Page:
( Reuters ) - Pakistani businessmen are veterans of political crises, but this time they say it's different.
From self-employed truck drivers to wealthy factory owners, no one can recall anything like the violence that shook Pakistan after last week's murder of former premier Benazir Bhutto.
"This is the worst situation we've ever faced," said Barkat Ali, surveying the charred remains of a petrol station and restaurant that he and his brother-in-law set up in Karachi four years ago.
"Right now, the security is present," Ali added, peering over his spectacles at a few soldiers patrolling across the road in an industrial area of the country's largest city. "But if they leave the area, the fear is there. It's never happened before."
The Korangi industrial estate looks like a war zone: dozens of trucks have been torched and their remains flank both sides of the main street. Two trucks laden with wheat were still smoldering on Tuesday, five days after Bhutto's assassination.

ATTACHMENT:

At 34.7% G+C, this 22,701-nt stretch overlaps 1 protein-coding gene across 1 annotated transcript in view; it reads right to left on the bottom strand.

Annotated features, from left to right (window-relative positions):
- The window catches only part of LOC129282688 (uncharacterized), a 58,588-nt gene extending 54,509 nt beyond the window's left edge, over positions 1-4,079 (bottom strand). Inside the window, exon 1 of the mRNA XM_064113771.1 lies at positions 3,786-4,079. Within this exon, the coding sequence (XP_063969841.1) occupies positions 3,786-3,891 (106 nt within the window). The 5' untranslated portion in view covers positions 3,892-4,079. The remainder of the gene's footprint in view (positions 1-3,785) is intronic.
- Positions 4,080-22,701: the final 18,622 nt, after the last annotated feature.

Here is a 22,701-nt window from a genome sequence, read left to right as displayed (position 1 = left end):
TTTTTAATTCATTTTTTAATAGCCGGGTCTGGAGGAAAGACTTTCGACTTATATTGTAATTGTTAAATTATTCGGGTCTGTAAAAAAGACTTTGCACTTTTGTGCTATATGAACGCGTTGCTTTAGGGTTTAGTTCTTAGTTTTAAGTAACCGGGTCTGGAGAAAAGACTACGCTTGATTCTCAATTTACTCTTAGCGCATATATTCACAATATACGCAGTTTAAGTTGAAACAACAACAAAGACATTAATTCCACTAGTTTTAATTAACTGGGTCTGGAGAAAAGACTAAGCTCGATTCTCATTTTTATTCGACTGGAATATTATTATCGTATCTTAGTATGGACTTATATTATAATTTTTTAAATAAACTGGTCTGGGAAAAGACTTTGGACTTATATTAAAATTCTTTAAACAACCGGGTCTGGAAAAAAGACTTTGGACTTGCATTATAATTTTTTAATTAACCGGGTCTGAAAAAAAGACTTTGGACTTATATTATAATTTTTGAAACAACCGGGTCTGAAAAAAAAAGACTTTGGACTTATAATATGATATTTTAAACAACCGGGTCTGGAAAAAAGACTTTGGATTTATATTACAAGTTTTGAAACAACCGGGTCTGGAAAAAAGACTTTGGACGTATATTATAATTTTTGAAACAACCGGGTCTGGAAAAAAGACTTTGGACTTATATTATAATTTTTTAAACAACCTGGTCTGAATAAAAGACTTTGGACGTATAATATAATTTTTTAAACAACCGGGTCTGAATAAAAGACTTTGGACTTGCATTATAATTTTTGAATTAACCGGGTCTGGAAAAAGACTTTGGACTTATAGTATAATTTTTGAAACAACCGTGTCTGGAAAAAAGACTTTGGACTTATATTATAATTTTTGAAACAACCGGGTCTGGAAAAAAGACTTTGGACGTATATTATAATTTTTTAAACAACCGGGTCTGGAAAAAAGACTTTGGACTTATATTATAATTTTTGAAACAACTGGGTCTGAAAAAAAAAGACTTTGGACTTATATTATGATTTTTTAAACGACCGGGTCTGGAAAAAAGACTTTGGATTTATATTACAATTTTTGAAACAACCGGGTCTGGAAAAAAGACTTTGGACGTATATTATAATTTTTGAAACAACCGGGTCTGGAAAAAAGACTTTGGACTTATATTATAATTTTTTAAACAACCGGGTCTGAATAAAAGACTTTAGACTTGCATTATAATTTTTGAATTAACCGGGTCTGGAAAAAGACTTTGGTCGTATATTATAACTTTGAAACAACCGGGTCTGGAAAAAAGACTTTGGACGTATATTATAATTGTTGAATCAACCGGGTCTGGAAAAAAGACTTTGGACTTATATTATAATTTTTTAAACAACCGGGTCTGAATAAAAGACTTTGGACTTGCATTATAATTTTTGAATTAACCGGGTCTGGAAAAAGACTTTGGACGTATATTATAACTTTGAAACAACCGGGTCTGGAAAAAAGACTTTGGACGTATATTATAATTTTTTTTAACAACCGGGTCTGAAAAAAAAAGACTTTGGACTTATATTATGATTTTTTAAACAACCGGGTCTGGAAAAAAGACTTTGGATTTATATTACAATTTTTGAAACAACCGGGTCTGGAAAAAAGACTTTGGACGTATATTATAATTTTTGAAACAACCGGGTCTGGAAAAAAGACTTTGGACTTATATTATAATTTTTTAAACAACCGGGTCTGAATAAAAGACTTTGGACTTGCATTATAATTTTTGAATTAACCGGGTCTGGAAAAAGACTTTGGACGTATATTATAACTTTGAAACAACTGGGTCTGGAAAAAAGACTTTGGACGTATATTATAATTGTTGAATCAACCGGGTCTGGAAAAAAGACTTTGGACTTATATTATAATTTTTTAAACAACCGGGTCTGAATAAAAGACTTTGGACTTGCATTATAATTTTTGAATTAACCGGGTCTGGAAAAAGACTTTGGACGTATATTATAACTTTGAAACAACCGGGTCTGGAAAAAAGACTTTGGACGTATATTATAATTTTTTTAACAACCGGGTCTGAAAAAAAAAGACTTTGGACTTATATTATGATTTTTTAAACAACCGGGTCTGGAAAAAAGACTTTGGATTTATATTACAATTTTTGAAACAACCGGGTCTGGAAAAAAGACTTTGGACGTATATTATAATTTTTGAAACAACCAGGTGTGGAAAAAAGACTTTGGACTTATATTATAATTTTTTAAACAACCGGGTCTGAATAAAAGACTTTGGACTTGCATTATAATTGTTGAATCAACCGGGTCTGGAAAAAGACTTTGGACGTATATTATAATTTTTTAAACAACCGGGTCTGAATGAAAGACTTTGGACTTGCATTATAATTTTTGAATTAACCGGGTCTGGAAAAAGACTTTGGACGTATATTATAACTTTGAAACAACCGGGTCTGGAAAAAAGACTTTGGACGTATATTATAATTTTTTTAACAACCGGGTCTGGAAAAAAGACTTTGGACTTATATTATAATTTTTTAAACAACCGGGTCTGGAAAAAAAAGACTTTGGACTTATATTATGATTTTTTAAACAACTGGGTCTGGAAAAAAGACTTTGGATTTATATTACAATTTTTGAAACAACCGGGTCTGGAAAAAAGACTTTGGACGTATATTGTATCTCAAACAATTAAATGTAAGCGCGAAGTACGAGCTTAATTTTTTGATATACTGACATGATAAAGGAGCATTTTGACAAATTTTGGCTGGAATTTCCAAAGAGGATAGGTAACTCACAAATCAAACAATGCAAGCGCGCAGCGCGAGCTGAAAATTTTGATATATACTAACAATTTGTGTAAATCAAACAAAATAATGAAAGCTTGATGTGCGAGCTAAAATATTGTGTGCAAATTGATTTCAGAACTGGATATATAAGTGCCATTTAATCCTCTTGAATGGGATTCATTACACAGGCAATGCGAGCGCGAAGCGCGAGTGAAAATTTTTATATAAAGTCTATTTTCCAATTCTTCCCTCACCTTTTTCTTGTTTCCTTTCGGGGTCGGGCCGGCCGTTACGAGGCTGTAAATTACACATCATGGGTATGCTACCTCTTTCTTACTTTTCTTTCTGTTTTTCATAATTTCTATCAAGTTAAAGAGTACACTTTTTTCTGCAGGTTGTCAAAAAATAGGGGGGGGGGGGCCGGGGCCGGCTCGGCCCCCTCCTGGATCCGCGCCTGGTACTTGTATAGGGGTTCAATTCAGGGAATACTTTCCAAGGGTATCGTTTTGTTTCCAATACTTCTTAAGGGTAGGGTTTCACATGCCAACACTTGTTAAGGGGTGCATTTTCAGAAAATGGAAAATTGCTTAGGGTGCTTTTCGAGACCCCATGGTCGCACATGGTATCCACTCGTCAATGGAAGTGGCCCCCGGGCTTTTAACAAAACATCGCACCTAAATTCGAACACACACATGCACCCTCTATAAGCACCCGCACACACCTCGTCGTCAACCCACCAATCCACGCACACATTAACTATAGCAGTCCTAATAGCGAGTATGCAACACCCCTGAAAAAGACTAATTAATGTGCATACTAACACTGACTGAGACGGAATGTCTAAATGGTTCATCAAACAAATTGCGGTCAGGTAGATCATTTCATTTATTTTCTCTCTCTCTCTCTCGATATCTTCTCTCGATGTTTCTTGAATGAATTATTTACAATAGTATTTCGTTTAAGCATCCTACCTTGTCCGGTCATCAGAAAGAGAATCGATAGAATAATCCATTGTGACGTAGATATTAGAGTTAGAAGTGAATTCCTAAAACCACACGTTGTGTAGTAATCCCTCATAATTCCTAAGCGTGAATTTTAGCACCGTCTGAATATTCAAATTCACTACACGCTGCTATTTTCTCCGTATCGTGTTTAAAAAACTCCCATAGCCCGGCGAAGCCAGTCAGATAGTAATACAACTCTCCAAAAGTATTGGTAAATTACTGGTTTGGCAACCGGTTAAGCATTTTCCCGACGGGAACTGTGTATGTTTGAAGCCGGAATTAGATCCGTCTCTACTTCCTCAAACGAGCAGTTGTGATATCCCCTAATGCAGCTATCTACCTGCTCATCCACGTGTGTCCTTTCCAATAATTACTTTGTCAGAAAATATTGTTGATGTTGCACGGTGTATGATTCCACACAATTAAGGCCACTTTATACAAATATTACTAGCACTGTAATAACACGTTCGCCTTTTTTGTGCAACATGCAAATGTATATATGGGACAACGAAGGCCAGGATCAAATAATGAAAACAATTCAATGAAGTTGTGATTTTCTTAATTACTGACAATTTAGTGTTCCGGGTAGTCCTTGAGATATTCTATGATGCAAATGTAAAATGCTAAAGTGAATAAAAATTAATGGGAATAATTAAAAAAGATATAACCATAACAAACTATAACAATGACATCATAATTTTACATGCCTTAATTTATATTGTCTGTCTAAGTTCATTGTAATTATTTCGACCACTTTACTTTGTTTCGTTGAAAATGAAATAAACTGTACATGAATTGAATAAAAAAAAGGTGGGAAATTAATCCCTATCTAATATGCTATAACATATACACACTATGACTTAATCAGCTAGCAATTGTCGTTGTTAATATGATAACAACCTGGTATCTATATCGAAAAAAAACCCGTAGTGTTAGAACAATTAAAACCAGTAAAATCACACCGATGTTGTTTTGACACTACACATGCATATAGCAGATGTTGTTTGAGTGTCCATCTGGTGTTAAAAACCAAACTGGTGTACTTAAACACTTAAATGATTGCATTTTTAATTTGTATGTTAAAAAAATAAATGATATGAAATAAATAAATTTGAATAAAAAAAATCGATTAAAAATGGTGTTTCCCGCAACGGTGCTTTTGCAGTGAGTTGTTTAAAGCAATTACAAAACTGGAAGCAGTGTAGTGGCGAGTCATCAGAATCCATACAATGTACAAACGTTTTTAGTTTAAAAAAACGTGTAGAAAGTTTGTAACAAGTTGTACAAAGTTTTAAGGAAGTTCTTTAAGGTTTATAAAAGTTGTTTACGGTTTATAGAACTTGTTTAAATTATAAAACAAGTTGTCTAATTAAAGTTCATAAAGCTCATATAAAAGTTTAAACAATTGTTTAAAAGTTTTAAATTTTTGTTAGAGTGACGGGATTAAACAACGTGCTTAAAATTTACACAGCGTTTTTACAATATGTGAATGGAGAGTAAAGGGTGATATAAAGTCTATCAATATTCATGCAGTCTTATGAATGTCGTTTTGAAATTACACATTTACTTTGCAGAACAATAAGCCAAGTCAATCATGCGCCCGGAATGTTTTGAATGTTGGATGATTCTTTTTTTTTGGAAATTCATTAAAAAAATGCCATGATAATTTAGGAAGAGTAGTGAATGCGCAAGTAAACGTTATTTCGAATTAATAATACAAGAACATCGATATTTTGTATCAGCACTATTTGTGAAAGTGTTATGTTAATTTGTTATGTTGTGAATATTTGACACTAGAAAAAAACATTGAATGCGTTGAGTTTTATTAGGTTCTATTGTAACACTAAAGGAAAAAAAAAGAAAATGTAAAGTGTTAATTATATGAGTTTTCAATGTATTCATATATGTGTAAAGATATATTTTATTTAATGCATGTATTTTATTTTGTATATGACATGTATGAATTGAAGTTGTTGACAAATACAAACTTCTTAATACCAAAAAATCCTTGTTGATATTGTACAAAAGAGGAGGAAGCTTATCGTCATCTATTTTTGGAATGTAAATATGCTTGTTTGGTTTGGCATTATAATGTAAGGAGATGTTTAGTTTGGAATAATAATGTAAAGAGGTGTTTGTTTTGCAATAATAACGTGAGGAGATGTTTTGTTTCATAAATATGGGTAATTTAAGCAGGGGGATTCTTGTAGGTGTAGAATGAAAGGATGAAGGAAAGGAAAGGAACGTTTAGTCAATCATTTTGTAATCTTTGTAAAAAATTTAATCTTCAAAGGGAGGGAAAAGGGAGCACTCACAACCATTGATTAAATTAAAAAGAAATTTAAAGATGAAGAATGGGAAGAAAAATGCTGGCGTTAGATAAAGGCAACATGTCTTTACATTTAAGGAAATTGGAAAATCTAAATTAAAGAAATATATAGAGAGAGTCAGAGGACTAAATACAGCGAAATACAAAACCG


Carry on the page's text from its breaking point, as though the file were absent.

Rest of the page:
Her murder, in a gun-and-bomb attack at an election-campaign rally last Thursday, unleashed a whirlwind of anger, especially in Karachi, capital of Bhutto's home province. Mobs torched buildings, vehicles and trains. Businesses were looted.
"They burnt our factory. It's a total loss," said Rashid Ali Warraich, standing with his hands jammed into the pockets of his leather jacket, surrounded by the ashes of the family business.
A small factory that once made bath towels for export to the United States, Unit 2 of Fazal Sardar Textile Mills was attacked by hundreds of rioters a day after Bhutto's assassination. The place had been abandoned the night before, so no one was injured.